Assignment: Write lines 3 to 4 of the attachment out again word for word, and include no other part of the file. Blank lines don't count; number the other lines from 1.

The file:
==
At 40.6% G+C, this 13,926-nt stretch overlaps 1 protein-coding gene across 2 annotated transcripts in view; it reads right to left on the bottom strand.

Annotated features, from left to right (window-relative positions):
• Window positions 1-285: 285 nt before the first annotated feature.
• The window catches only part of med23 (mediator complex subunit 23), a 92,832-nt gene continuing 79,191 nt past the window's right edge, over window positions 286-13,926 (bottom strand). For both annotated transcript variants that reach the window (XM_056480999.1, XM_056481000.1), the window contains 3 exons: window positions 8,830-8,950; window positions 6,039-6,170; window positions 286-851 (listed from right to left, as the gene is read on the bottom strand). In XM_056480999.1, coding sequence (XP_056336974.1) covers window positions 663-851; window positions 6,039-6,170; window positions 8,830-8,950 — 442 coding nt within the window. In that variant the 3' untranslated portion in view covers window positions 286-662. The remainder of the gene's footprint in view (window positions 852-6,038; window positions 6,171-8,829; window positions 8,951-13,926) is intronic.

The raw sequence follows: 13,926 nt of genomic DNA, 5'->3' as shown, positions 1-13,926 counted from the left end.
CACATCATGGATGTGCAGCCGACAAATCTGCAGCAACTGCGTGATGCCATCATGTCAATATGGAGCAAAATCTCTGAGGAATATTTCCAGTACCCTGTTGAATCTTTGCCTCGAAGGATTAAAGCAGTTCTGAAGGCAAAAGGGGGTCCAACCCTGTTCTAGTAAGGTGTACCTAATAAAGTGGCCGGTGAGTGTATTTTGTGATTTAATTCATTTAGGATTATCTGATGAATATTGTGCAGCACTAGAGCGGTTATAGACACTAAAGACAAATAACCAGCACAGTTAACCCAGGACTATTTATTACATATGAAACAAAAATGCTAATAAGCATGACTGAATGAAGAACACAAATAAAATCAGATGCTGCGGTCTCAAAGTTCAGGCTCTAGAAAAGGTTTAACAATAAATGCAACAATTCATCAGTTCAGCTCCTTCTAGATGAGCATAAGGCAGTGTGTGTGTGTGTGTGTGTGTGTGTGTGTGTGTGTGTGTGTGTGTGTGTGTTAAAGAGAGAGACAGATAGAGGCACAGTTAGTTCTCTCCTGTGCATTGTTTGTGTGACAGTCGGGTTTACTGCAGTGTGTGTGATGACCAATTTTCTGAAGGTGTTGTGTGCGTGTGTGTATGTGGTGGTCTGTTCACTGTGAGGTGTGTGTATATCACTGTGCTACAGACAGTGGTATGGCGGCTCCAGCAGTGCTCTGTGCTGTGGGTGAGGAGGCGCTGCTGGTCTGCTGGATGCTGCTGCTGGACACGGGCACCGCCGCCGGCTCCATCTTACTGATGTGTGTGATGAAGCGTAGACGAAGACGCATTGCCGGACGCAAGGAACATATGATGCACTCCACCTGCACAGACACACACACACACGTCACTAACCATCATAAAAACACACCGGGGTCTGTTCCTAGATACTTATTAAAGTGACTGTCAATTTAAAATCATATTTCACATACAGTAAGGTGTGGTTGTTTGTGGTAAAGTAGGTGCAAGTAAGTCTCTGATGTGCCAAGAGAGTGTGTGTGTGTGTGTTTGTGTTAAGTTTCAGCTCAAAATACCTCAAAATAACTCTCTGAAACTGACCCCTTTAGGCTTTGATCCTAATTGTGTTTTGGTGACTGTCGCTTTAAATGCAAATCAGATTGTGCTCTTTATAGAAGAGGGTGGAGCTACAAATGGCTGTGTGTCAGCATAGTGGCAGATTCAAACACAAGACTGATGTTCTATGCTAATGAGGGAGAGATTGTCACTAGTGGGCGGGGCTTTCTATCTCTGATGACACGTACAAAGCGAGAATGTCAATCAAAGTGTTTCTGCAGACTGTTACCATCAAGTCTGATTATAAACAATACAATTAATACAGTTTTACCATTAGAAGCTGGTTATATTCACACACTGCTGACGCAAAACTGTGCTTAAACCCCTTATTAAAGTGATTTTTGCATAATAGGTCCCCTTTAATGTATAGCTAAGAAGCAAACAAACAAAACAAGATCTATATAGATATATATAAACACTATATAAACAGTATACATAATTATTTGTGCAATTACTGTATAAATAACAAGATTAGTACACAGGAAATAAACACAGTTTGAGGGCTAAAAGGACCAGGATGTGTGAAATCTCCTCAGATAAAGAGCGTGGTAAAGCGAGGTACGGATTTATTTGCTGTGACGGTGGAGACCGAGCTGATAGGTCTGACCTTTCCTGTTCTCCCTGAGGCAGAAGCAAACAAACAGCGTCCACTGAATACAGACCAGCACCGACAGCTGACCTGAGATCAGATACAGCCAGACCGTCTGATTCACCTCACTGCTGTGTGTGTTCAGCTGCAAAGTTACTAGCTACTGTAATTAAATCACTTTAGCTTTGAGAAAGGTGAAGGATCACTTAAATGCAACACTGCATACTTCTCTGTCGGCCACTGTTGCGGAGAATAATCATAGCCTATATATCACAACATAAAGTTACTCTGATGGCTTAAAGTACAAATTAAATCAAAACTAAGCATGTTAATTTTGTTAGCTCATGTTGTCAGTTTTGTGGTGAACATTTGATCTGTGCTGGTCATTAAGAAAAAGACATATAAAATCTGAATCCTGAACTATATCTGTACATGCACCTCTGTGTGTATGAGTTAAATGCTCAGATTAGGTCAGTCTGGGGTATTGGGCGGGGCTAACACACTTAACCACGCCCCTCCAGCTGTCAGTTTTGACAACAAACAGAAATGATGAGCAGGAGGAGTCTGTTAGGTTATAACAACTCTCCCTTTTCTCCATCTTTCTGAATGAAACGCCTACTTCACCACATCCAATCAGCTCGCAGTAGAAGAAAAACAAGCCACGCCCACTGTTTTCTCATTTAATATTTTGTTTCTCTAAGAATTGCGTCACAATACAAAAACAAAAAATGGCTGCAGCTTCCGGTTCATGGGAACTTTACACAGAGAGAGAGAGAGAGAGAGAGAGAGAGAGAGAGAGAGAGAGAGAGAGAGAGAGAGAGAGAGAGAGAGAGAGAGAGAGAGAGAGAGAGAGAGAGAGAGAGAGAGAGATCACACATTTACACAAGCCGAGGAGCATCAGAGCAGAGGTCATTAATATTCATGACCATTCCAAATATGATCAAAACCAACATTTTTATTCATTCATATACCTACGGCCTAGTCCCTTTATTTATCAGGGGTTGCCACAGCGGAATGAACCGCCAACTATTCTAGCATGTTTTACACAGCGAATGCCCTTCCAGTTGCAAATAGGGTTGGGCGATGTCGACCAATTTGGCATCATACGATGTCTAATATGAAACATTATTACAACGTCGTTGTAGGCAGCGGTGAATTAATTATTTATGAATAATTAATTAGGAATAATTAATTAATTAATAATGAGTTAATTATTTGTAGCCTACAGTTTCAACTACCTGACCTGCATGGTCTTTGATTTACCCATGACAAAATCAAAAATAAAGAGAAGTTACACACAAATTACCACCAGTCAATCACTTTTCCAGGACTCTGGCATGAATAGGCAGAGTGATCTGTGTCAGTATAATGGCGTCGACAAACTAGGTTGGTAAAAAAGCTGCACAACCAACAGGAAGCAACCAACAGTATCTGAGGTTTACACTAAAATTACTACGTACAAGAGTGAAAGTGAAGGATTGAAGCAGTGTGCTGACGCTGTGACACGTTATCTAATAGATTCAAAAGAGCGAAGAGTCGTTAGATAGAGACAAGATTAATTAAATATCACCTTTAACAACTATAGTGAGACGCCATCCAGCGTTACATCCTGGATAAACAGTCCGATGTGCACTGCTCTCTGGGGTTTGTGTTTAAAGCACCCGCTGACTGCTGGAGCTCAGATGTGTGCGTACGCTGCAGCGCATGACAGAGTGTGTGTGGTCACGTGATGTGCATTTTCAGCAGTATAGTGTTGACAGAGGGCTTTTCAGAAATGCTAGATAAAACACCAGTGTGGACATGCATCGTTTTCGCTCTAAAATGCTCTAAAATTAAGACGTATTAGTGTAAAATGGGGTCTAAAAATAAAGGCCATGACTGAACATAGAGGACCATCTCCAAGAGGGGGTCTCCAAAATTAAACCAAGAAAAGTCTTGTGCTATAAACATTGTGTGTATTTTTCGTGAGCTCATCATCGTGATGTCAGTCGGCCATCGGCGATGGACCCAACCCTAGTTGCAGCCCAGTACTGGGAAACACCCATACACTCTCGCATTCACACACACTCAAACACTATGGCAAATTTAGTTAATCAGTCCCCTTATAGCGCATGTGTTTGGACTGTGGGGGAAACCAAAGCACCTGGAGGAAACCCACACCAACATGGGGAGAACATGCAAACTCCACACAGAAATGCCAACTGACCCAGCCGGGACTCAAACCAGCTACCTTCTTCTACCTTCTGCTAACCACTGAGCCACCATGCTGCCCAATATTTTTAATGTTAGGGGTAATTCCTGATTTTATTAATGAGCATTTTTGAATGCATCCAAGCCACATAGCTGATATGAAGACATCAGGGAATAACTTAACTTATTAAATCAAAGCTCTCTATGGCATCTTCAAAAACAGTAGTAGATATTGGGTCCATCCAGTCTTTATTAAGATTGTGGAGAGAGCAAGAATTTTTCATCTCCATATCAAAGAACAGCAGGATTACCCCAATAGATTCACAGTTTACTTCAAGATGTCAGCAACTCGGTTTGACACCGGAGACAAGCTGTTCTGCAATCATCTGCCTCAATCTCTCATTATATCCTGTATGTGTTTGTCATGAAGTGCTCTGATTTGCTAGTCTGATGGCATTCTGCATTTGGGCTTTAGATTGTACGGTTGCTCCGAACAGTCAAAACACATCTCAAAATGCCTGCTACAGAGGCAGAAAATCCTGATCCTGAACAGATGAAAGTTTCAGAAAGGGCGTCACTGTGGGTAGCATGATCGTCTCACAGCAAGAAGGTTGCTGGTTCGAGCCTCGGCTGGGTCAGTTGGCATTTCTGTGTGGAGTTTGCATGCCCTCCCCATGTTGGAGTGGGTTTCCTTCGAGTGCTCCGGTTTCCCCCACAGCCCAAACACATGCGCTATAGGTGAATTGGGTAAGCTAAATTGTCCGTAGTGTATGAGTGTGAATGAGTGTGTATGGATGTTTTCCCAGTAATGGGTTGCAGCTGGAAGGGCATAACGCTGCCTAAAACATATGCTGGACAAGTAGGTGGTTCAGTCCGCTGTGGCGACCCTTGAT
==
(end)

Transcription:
• Window positions 1-285: 285 nt before the first annotated feature.
• The window catches only part of med23 (mediator complex subunit 23), a 92,832-nt gene continuing 79,191 nt past the window's right edge, over window positions 286-13,926 (bottom strand). For both annotated transcript variants that reach the window (XM_056480999.1, XM_056481000.1), the window contains 3 exons: window positions 8,830-8,950; window positions 6,039-6,170; window positions 286-851 (listed from right to left, as the gene is read on the bottom strand). In XM_056480999.1, coding sequence (XP_056336974.1) covers window positions 663-851; window positions 6,039-6,170; window positions 8,830-8,950 — 442 coding nt within the window. In that variant the 3' untranslated portion in view covers window positions 286-662. The remainder of the gene's footprint in view (window positions 852-6,038; window positions 6,171-8,829; window positions 8,951-13,926) is intronic.